Talk with your creditors immediately. The fastest way to reduce expenses is to shut off utilities that aren’t being used due to the disaster. Once you have stopped all nonessential utilities and deliveries, it’s time to sit down and take a hard look at your budget. Review all current cash on hand, emergency savings and then begin the task of prioritizing your bills. Paying employees, insurance premiums, rent and/or mortgage payments should be your first priority. If you need to lay off employees while you rebuild, there are certain steps you must take with the Department of Labor with regard to notification and preparation to handle unemployment claims and other necessary paperwork. These steps will help expedite employee’s claims. Many creditors will work with you to establish forbearance or some other type of reduced payment arrangement. Once you have talked with each creditor, you can begin to work out a new budget and payment schedule.
Negotiating a settlement. What are your options if the insurance adjustor’s totals aren’t agreeable? You have the right to bring in your own personal adjustor to provide you with another damage estimate. Just remember that any additional consultants or estimates will further delay your payout and add to your out-of-pocket costs.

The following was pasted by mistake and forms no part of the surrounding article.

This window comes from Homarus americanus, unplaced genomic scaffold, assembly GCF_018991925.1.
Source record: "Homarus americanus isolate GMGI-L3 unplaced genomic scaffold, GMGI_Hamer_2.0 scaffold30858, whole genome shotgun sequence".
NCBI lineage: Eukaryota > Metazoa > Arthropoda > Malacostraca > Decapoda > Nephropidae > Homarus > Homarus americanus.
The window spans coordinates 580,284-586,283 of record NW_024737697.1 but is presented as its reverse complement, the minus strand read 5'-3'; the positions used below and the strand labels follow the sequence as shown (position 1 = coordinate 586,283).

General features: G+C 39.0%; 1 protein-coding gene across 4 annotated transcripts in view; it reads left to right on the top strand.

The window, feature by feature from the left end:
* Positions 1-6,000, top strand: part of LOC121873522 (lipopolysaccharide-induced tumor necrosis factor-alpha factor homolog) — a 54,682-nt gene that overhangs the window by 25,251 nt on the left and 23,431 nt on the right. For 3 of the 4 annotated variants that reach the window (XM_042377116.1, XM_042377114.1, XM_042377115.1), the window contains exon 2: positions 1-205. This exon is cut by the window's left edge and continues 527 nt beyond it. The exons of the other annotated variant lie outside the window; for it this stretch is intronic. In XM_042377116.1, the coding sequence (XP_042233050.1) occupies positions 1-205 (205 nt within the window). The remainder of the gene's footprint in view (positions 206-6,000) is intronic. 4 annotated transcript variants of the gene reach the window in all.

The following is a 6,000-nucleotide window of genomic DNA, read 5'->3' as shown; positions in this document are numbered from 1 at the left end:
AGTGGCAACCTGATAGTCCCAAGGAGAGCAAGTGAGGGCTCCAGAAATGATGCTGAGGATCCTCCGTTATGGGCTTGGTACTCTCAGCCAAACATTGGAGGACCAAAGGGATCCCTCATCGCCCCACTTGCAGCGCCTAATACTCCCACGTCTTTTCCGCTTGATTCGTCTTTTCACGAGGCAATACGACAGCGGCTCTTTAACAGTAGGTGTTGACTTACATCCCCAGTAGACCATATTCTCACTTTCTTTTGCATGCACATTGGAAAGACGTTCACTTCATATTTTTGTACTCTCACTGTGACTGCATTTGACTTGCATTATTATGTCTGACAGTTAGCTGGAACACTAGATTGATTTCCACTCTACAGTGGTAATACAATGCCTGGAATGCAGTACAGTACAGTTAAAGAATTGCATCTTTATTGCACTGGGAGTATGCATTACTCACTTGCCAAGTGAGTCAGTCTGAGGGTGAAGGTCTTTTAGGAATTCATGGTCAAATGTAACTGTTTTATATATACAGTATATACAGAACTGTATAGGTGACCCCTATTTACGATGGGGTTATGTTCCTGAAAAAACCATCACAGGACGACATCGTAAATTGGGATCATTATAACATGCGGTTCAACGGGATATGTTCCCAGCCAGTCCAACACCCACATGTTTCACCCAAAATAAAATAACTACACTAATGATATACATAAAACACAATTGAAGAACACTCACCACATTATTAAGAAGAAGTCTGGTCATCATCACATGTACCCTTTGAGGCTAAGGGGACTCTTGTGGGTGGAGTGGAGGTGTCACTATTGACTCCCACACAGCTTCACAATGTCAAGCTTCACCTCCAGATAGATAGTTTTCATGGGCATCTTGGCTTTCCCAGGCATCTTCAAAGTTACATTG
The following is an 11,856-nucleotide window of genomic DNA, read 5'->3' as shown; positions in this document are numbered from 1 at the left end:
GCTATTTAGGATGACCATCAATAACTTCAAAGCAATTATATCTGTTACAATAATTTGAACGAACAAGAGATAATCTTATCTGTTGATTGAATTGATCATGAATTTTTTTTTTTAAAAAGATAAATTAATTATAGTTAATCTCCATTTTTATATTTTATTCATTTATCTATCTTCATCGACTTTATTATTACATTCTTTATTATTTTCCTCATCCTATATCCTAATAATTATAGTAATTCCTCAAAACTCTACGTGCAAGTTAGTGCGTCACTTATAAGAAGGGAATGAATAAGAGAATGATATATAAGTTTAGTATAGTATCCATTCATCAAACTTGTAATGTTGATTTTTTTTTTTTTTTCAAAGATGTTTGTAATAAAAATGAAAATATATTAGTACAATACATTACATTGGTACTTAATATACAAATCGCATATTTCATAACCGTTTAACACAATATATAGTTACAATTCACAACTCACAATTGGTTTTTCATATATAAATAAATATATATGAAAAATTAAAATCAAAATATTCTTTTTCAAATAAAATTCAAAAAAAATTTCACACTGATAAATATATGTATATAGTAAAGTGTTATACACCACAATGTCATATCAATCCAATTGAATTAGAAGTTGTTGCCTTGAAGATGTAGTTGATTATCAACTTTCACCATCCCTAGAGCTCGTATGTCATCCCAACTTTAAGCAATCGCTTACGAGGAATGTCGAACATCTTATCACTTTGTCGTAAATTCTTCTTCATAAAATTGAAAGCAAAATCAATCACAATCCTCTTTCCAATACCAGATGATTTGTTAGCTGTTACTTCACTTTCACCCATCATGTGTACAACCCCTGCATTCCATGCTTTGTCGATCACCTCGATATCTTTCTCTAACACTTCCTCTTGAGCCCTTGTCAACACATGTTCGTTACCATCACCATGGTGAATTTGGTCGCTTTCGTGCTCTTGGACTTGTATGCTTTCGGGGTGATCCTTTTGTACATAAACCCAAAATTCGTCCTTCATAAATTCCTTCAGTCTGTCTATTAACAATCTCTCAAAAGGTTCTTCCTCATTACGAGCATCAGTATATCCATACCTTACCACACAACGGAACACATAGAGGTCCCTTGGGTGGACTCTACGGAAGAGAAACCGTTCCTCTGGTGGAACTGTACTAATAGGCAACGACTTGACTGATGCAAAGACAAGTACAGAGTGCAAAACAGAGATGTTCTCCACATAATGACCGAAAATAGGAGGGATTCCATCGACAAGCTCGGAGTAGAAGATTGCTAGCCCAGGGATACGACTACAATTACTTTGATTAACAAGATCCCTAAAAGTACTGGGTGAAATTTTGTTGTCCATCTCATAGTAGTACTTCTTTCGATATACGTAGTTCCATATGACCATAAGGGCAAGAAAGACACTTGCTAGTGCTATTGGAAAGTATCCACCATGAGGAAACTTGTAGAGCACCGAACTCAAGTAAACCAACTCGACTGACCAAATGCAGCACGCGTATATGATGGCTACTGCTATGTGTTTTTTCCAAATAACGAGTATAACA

Disaster Assistance Loans
The SBA offers homeowners, renters, businesses and private non-profit organizations loans to repair or replace “real estate, personal property, equipment, and business assets that have been lost or damaged in a natural disaster.” Renters and homeowners are eligible for up to $40,000 to repair or replace personal property such as furniture, appliances or other items, and up to $200,000 to repair or replace a residence. Applying for these loans can usually be done online or at a temporary SBA Disaster Recovery Office in your town.